Keep your script and storyboards by your side while drawing. It saves so much energy to know ahead of time what you’ll be drawing. Knowing what a character is saying in panel is crucial to conveying their body language and facial expressions. Be sure to leave some space in the drawings for word bubbles to be added in later. (Later is almost always best for lettering.)
I find it saves time to draw the loose details for several pages in one sitting. I’ll start with panels, then draw the characters with very little detail at this point, just their posture and the directions their faces are looking. Once I’ve done the rough-posture drawings, I go back in another sitting and fill out the details in full and fix whatever I’m not happy with from the previous sitting.
Comics come in all shapes and sizes. Most of the comics you’ve seen in a shop were not drawn at the size you see them. They’re generally drawn at twice the size, and the dimensions are altered for print and publication.
11×17 is the closest thing to an industry standard. Bristol is great paper for drawing and inking comics the traditional way. You can find it at most art stores. You’ll want some markers of various sizes. I use Microns 02, 05, 08, and a brush pen to ink my comics.
What they often don’t tell you about preparing comics for print is that you need to leave space for what are called the Trim and Bleed lines. If you don’t, you’re likely to end up with sections of your comic cut off when the book is bound, that results in an ugly, unprofessional look that can’t even be read properly. That’s the last thing you want.
Another important thing to think of that could cause big problems down the line is page number. It’s important to know what page you’re on. If you’re planning an epic, two-page splash on pages 11 and 12, you want to be sure the reader sees those two pages together in a spread, or it will throw the rest of the book out of sequence, along with that one mistake. Make sure you know what pages are odd and which are even and plan accordingly for print.
So, you’ve drawn and inked the comic the traditional way. So far, your costs should be relatively low. The supplies add up fast, but you can get everything you need for a 25-page comic for between $50 to $100, depending on how much ink you put to page.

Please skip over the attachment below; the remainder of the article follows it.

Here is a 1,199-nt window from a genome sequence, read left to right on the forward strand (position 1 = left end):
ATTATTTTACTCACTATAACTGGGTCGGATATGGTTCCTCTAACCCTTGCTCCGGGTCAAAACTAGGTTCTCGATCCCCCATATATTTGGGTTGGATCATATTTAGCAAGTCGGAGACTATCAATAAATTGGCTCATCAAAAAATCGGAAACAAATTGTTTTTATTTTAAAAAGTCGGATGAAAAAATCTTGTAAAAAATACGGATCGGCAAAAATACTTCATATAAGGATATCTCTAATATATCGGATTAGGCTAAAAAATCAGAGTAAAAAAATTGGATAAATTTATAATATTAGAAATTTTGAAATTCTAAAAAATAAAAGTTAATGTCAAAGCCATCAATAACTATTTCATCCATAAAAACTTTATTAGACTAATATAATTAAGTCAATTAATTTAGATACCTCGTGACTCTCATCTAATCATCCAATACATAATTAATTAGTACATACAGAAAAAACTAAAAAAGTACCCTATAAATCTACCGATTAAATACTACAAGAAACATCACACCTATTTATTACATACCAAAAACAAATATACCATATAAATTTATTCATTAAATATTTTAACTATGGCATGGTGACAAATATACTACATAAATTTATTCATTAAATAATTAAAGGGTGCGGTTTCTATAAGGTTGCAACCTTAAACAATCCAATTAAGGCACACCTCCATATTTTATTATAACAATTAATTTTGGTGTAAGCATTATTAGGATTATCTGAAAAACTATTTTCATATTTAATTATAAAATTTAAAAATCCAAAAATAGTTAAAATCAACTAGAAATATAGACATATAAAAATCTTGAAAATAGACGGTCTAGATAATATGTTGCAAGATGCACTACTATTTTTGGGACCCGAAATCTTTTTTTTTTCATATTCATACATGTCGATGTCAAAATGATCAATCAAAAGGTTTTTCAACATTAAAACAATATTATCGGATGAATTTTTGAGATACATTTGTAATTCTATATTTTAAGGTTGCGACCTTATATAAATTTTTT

Now comes scanning, coloring, lettering, and printing.
If you’ve drawn your comic at 11×17 like everyone recommends, you’ll notice something when it’s time to scan. Your comic is too big for the average scanner! You need a large flatbed scanner, and they can cost over a thousand dollars. That’s not cheap, and it might be out of your price range.
I encountered this problem with MONARCH ACADEMY, and it set me back, as I couldn’t afford a flatbed scanner. Plus, once it was scanned, there are some quick formatting issues I needed to fix myself, and so it’s difficult to pay for a scan somewhere and get the cleaned-up image I needed for color.
You can scan your drawings in a smaller scanner and stitch multiple scans together to recreate a finished page in your computer, but that can be tedious and you have to make sure it lines up perfectly.
For a good scan, you want to scan at a minimum of 300 DPI (Dots Per Inch), turn the whites and the blacks up to max, and erase any blue pencil lines from the art. (If you draw in blue, it’s easier to separate blue pencil from the inks once scanned.)
It can be difficult to find a quality scan for cheap. There are apps for your phone that can produce decent quality scans, but most aren’t free and you’re likely to lose some detail from the drawing.
A good scan is important when you make your comics the traditional way. It’s disappointing to see a big, beautiful page of art lose details or become blurry once scanned. You want your comic to look crisp and clean, not like a fax.
This step can be frustrating. It’s the least artistic aspect of making comics. It’s tedious and can be disheartening when you didn’t expect the ballooning expense of getting a good scan at home.
You can draw on smaller paper and print at size to fit the average home scanner but that presents challenges, too. 11×17 is a great size for drawing comics. It allows for big panels, and more expression and detail in the art. If you go much smaller, it limits the scale of the art significantly. It can be done and look great, but small is better suited to more cartoon-style illustration than it is a glorious tale of battle. In that way, the size also sets the tone for the comic.
Whatever size you choose, make sure it not only scans, but prints looking good.
Now that you’ve got these big, beautiful pages of inked art, you may decide your comic doesn’t need color. As usual, the important thing is matching the tone of the book. Color accordingly.
Coloring is cheaper than scanning. There are tons of free apps for digital art. Some are great, some are terrible. A dedicated comic illustration program is ideal, but not everyone can afford it. Finding free comic-making apps that create quality comics is next to impossible. But as long as you’re happy with the colors and how it looks printed, it really doesn’t matter how cheap you made it. What matters is the finished product. Just make sure you haven’t reformatted the dimensions of your scan. You want it to print at the size you’ve determined before you drew it. Not the size the program defaults to.
Always use a comic-making program if you have one on your computer. There are tons of manga ones that aren’t specific to creating manga. They work for comics in general and they’re often amazing programs. Take a little time to research what programs your favorite artists use and, if you can’t afford them, look for something similar. Many are quite cheap or even free.
While the words are one of the first steps, the lettering is generally one of the last. You can do it by hand during the drawing stage, but you run the risk of a sloppy-looking, illegible mess.
Lettering the word balloons, thought bubbles, narration, sound effects, etc. is usually better done on a computer for a consistent font throughout.
The most important thing is legibility. It has to be easy to read. Change fonts for different characters if it suits, but keep it readable.